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Grapevine Pest Puts Strain on County, Farms


A voracious disease-carrying insect, the glassy-winged sharpshooter, has gone from mere annoyance to major disaster, throwing the Ventura County Agricultural Commission into chaos, costing growers millions of dollars and pitting farmer against farmer.

"Just when I think things cannot get any worse, they get worse," said Earl McPhail, county agricultural commissioner. "I'm spending 80% of my staff time on this program. I can't afford to do that, but I don't see any light at the end of the tunnel."

McPhail told the county Board of Supervisors on Tuesday that he had gone through about $93,000 of the $267,000 grant the state gave the county to help battle the bug. He says he will ask the state for 14 more inspectors and three minivans to carry them around the county at a cost of about $344,000.

The needle-nosed sharpshooter carries bacteria that cause Pierce's disease, which clogs a plant's water-conducting tissue, causing it to whither and blow away. Grapevines are especially susceptible to the disease and southern farmers accuse northern grape growers of using their political clout to bring about harsher regulations of the insect.

Local inspectors must examine every leaf of every plant--except cut flowers--for sharpshooter eggs before they leave the county. In some cases, that means looking through 100,000 leaves. Even trees destined for export are flipped on their sides so that inspectors can pore over them.


After being examined by the growers and inspectors, the plants must be sprayed with an expensive pesticide called "Tame" and left to sit for 12 hours. Once the plant gets to its northern destination, it must be reexamined--leaf by leaf--and if one egg is found, the entire shipment often gets sent back.

McPhail said his inspectors have worked numerous overtime hours and put other jobs on hold as they comply with state emergency regulations requiring them to check for sharpshooter eggs.

"The eggs laid on the leaves are almost impossible to see," McPhail said.

Most of the eggs are found and the tiny amount that gets through, he said, does not represent a threat to grapevines.

"I am saying we need to pull back from the extreme," he said. "Use common sense. If you find a leaf with eggs, pull it off and let's get on with business."

Meanwhile, growers and nurserymen are losing money on shipments that are turned back when they reach the north or on the pesticide they need to spray on their crops.

McPhail said one county grower, whom he wouldn't identify, has lost $3 million.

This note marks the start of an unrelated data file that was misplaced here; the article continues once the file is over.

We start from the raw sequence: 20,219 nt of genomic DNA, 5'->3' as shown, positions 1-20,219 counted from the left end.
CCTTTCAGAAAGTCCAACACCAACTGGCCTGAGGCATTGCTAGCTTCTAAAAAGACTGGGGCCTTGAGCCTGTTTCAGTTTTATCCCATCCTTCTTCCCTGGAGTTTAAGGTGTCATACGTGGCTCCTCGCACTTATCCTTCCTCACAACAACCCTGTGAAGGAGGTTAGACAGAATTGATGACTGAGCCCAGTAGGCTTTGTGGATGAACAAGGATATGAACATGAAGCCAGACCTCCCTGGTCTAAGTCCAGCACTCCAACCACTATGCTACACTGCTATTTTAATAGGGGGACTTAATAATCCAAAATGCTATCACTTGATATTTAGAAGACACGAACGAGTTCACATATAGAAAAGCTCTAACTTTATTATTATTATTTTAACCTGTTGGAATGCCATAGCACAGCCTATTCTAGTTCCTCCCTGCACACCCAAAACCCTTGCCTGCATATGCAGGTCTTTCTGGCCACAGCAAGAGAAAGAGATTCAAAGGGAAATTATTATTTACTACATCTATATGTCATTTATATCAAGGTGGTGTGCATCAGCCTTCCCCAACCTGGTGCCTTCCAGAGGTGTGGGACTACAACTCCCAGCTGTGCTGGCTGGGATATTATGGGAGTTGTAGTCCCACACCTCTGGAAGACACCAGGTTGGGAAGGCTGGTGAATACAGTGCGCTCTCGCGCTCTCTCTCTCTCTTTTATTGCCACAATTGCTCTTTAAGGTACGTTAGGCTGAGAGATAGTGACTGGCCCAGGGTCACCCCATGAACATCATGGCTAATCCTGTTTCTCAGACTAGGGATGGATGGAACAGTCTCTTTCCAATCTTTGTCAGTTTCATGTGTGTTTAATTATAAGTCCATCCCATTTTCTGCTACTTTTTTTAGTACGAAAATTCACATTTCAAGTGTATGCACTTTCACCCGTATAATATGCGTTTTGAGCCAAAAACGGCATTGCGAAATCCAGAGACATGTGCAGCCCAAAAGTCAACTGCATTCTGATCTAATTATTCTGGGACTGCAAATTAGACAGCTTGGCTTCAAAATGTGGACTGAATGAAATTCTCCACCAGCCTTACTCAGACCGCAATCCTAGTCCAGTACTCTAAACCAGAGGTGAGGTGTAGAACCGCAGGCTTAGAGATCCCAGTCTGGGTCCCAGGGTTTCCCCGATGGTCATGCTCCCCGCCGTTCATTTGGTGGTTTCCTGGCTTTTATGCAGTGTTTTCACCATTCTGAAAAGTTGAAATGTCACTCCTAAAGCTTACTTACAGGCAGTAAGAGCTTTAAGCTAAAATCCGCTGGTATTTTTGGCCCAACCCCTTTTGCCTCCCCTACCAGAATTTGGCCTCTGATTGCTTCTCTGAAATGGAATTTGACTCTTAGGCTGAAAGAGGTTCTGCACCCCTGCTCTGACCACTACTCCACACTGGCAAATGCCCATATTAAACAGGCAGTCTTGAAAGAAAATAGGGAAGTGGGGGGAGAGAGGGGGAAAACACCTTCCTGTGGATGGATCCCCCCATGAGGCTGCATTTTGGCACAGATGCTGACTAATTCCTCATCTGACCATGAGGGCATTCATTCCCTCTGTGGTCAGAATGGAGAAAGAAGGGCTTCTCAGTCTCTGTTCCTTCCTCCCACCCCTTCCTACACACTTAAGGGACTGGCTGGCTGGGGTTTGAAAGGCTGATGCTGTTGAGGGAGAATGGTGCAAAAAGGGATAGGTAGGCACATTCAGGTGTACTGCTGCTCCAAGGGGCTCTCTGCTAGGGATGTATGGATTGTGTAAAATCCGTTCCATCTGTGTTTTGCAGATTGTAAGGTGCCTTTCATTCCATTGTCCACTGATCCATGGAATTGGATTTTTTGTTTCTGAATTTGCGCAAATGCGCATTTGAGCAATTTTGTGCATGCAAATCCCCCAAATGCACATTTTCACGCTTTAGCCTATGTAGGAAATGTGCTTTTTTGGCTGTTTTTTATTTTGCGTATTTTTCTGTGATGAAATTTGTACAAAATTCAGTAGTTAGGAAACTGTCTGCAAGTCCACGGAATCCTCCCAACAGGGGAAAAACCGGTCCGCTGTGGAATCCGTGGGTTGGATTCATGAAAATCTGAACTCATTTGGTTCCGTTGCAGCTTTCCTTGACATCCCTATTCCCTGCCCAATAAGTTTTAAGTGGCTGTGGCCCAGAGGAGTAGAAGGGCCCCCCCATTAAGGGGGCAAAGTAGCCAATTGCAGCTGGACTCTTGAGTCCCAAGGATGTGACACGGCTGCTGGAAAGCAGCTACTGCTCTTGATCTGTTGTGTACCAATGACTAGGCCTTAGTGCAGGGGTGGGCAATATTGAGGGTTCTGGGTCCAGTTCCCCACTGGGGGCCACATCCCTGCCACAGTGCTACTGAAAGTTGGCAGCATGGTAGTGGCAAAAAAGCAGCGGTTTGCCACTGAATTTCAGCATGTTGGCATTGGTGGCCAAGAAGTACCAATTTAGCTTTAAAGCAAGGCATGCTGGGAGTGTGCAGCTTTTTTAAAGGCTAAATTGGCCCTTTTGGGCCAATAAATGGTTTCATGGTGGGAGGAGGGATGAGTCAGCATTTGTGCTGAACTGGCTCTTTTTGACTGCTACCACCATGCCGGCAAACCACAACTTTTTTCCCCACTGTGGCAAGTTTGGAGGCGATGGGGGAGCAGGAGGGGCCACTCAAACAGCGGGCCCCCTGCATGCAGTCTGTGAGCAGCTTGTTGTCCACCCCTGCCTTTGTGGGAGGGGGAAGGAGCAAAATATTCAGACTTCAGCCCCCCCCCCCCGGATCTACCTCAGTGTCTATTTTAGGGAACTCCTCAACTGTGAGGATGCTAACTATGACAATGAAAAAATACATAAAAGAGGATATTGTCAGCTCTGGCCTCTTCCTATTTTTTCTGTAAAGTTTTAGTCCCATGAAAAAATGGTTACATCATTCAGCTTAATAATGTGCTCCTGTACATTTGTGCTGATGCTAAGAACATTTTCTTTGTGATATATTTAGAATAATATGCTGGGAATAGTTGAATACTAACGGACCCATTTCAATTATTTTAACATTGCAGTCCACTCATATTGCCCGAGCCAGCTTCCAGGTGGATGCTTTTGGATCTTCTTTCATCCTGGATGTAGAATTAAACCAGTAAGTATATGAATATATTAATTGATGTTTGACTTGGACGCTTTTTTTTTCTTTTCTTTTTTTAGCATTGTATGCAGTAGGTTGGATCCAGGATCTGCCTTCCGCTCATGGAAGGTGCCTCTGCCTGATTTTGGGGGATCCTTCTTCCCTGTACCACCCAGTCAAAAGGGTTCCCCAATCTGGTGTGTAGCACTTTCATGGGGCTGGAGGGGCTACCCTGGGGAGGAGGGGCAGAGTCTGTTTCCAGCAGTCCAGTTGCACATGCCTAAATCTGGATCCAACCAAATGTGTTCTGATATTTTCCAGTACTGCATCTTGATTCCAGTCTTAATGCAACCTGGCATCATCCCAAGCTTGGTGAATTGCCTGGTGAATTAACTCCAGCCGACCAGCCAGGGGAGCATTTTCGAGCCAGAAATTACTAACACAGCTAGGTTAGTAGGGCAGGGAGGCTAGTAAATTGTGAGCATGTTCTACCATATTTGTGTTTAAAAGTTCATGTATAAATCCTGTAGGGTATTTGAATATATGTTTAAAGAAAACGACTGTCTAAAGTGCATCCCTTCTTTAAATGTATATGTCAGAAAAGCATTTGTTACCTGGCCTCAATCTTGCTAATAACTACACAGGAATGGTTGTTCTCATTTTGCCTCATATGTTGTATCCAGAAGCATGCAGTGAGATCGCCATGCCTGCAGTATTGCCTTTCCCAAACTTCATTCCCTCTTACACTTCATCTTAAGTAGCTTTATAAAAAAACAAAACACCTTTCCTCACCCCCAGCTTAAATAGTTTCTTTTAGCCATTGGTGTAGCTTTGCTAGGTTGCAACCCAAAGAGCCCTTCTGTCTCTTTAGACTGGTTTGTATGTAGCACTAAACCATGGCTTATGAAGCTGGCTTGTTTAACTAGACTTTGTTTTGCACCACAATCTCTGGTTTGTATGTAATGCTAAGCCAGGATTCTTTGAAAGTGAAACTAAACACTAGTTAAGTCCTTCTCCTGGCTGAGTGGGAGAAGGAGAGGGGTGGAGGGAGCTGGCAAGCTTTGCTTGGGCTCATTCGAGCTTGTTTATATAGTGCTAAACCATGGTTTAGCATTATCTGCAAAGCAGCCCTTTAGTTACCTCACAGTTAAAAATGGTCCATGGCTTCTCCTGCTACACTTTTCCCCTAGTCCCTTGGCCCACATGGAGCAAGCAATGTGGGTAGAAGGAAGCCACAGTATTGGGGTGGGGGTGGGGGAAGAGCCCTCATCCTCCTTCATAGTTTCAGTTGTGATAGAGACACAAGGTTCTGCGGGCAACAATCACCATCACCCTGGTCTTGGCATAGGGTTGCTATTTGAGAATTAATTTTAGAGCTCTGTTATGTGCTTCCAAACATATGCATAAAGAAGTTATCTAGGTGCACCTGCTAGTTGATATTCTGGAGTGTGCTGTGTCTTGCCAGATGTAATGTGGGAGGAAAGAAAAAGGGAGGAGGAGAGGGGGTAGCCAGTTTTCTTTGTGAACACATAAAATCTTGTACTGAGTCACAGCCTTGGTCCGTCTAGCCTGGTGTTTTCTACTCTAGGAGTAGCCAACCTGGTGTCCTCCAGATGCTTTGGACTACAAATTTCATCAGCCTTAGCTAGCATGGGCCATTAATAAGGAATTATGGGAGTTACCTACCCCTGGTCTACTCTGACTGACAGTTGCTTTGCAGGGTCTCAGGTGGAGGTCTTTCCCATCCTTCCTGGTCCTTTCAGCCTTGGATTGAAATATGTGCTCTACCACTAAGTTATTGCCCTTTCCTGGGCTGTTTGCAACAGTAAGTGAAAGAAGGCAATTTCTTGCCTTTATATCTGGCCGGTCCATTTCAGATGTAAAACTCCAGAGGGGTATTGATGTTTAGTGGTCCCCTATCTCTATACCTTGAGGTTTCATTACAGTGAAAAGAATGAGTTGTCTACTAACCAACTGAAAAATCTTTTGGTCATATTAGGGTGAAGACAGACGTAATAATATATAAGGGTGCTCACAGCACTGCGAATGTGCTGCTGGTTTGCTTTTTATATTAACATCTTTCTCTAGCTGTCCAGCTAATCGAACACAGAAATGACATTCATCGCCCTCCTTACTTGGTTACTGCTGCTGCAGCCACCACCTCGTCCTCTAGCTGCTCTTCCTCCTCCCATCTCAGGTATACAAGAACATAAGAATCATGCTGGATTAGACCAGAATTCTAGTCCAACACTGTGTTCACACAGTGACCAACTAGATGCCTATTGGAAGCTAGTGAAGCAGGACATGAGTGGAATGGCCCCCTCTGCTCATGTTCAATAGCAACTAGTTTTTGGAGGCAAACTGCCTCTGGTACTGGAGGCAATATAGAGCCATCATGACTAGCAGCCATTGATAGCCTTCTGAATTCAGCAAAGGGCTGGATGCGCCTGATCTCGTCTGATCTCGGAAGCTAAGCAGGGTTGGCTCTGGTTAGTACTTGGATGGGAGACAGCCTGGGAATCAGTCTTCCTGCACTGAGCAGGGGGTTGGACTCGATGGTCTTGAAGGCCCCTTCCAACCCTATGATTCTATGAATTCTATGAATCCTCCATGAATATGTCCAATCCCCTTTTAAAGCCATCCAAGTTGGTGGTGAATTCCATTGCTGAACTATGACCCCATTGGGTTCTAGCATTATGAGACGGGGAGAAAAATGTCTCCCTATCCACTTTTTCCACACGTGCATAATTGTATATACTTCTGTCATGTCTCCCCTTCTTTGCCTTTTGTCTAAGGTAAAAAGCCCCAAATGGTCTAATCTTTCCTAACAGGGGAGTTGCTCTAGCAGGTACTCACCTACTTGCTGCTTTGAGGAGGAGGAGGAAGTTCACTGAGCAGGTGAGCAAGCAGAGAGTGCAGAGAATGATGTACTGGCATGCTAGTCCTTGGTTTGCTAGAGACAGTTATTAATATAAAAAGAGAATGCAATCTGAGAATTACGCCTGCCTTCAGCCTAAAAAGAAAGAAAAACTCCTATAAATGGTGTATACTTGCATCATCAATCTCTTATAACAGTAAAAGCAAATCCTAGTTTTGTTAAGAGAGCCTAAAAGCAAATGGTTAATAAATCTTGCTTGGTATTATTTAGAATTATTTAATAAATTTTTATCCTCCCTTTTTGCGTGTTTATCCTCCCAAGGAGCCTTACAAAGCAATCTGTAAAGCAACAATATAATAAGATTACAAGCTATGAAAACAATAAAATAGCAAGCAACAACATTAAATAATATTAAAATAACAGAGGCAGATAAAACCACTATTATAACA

On a smaller scale, there are those like Eleazar Blanco, part owner of Cal-Palm farms in Santa Paula. He said he has eliminated three or four positions on his 21-acre palm tree nursery to make up for pesticide cost and lost sales in the north. The pesticide costs $125 a pint and doesn't last long, he said.

On Tuesday, Blanco watched four agricultural inspectors spend five hours going over 30 palm plants, leaf by leaf, before he could send the shipment to San Francisco.

The load was easy for the inspectors, whose average shipment is more than 1,000 plants.

"This is pretty easy because the leaves aren't too small, like on pepper trees," Eddie Alamillo, a senior agricultural inspector with the county, said as he gently ran his fingers over a palm frond. The inspectors found only three leaves with eggs in the entire shipment.

Another senior inspector, Rudy Martel, said the work was tedious but vital.

"The bottom line is we need more bodies," he said. "All our manpower has all gone to this."

The half-inch-long glassy-winged sharpshooter, which has been in the county for almost 10 years, is thought to have originated in northern Mexico. Because the county has fewer than 30 acres of wine grapes, the pest is considered to be of minimal impact to local agriculture.

But the insect did help destroy the 21-year-old Old Creek Ranch Winery in Ojai, which closed in August.

In July, the federal government declared an agricultural emergency and gave the state $36.3 million to fight the bug.


McPhail says much of the local hardship has been caused by politically influential grape growers and wineries in Northern California.

"The grape industry is reaping all the benefits of this program but paying for almost none of it," he said. The grape industry is a $4-billion-a-year industry and the nursery business $3.6 billion, he said.

But grape industry spokesmen said the crop is so vital to Northern California that it is impossible to be too careful. They say Pierce's disease is already prevalent in Sonoma, Napa, Lake and Mendocino counties. And they have the blue-green sharpshooter, a relative of the glassy-winged sharpshooter but not an effective carrier of Pierce's disease.

"If you put glassy-winged sharpshooters in the area, it would be like putting flame to gasoline," said Patrick Gleason, executive director of the Napa-based American Vineyard Foundation.

David Whitmer, agricultural commissioner in Napa and president of the California Agricultural Commissioners and Sealers Assn., acknowledged the efforts of southern growers but stressed that it is only temporary.

"The fact is this is a short-term project until we can find a cure for Pierce's disease," he said, noting that researchers are working on one. "The heart and soul of the local economy is wine grapes."

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